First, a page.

ROME — The Italian government has approved a film co-production treaty with China giving the Italo biz more inroads into the potentially huge market.
Under the treaty, which ratifies a preliminary accord inked in 2004, films with strong local elements from both countries, such as director and cast, will be eligible for Italian support.
But the long-gestating treaty also contains the key proviso that an English-language version of co-productions must be made for international distribution, alongside versions in Italian and Mandarin.
Perhaps most importantly, it states that production or distribution of Italo-Chinese co-productions cannot be blocked by Chinese censors. This issue, which will be difficult to enforce, had previously stalled the treaty’s approval in the Italian parliament.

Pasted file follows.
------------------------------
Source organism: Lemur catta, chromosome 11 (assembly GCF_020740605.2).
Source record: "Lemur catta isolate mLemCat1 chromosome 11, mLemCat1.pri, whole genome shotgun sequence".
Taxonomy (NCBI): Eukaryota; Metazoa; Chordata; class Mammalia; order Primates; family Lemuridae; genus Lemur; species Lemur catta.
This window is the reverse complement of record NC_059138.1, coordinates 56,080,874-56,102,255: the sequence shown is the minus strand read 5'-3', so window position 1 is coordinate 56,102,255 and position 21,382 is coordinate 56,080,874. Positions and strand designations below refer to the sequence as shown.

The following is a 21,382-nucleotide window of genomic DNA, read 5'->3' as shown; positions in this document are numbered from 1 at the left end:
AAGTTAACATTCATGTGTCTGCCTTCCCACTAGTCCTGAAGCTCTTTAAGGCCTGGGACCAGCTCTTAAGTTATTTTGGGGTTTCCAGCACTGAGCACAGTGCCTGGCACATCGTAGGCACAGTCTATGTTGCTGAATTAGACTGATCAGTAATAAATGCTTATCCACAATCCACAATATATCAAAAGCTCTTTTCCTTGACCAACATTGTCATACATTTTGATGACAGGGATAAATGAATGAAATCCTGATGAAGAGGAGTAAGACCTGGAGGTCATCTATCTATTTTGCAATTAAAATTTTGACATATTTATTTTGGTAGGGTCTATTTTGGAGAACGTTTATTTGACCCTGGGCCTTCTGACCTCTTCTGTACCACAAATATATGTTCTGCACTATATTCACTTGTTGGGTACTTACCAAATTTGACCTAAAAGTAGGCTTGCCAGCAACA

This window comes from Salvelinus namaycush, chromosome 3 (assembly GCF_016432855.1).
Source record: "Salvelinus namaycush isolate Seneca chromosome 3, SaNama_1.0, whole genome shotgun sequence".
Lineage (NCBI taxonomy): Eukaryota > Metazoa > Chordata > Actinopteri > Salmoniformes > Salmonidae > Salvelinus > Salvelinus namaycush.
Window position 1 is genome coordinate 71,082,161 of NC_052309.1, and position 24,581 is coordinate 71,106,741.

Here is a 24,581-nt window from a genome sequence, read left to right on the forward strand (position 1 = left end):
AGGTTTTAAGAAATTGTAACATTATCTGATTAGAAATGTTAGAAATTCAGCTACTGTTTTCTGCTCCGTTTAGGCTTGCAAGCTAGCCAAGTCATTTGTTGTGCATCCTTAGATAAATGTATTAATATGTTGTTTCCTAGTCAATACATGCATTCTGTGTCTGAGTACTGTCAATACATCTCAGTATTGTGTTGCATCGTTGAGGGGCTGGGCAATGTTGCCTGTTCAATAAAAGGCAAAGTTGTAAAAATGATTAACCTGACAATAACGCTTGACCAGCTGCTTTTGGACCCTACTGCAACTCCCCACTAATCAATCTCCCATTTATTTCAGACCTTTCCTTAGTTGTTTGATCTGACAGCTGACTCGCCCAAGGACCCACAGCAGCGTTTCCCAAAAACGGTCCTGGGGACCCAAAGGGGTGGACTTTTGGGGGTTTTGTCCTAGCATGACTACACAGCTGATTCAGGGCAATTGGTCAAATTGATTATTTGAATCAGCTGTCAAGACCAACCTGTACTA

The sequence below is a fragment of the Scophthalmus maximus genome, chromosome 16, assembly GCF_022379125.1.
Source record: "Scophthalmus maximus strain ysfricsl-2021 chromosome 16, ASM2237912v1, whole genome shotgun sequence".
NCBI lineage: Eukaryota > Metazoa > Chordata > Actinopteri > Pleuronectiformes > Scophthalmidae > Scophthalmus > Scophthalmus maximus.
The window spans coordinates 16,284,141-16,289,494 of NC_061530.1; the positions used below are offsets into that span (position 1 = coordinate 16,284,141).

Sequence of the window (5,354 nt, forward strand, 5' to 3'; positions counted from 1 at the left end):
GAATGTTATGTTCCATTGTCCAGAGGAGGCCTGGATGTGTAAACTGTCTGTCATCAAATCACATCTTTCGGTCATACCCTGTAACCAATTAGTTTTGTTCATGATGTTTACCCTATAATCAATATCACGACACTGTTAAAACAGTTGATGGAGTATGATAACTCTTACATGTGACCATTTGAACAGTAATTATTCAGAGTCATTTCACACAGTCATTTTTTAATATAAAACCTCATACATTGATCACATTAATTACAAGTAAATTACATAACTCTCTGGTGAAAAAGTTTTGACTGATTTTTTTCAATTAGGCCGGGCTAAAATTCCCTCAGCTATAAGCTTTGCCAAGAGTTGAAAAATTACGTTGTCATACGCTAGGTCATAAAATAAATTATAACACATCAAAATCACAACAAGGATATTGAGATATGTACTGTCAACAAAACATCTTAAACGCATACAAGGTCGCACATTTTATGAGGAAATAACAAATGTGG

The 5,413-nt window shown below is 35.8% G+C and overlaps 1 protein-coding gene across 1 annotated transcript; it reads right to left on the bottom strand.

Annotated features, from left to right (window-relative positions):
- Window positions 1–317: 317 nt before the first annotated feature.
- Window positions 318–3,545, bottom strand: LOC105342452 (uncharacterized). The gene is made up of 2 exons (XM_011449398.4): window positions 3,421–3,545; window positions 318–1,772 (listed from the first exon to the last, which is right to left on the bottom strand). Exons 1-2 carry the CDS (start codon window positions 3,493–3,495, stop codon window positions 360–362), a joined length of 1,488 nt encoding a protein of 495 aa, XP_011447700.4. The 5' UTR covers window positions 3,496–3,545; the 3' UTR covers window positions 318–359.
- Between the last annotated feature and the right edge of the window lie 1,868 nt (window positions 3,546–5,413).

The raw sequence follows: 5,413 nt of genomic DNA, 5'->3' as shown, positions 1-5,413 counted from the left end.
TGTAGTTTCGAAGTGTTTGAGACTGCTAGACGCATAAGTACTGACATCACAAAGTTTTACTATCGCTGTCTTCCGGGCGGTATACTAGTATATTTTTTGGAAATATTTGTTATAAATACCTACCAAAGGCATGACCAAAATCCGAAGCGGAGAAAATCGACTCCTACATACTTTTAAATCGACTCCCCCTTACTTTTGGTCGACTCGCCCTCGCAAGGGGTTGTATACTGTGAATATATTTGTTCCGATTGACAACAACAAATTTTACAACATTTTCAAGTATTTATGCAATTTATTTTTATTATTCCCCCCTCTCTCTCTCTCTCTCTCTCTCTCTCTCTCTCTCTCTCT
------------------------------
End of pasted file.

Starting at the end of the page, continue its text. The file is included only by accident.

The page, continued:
The first project to benefit from the treaty will be a 52-part, made-for-TV toon about Marco Polo, the Venetian explorer who ventured to China in the 13th century — being co-produced by Italo pubcaster RAI and Chinese pubcaster CCTV.
Italo-Chinese collaborations include Chinese helmer Zhang Yuan’s 2006 art pic “Little Red Flowers,” produced by current Venice topper Marco Mueller, and Italian helmer Gianni Amelio’s China-set “The Missing Star,” produced by RAI Cinema, which unspooled in Venice in 2006.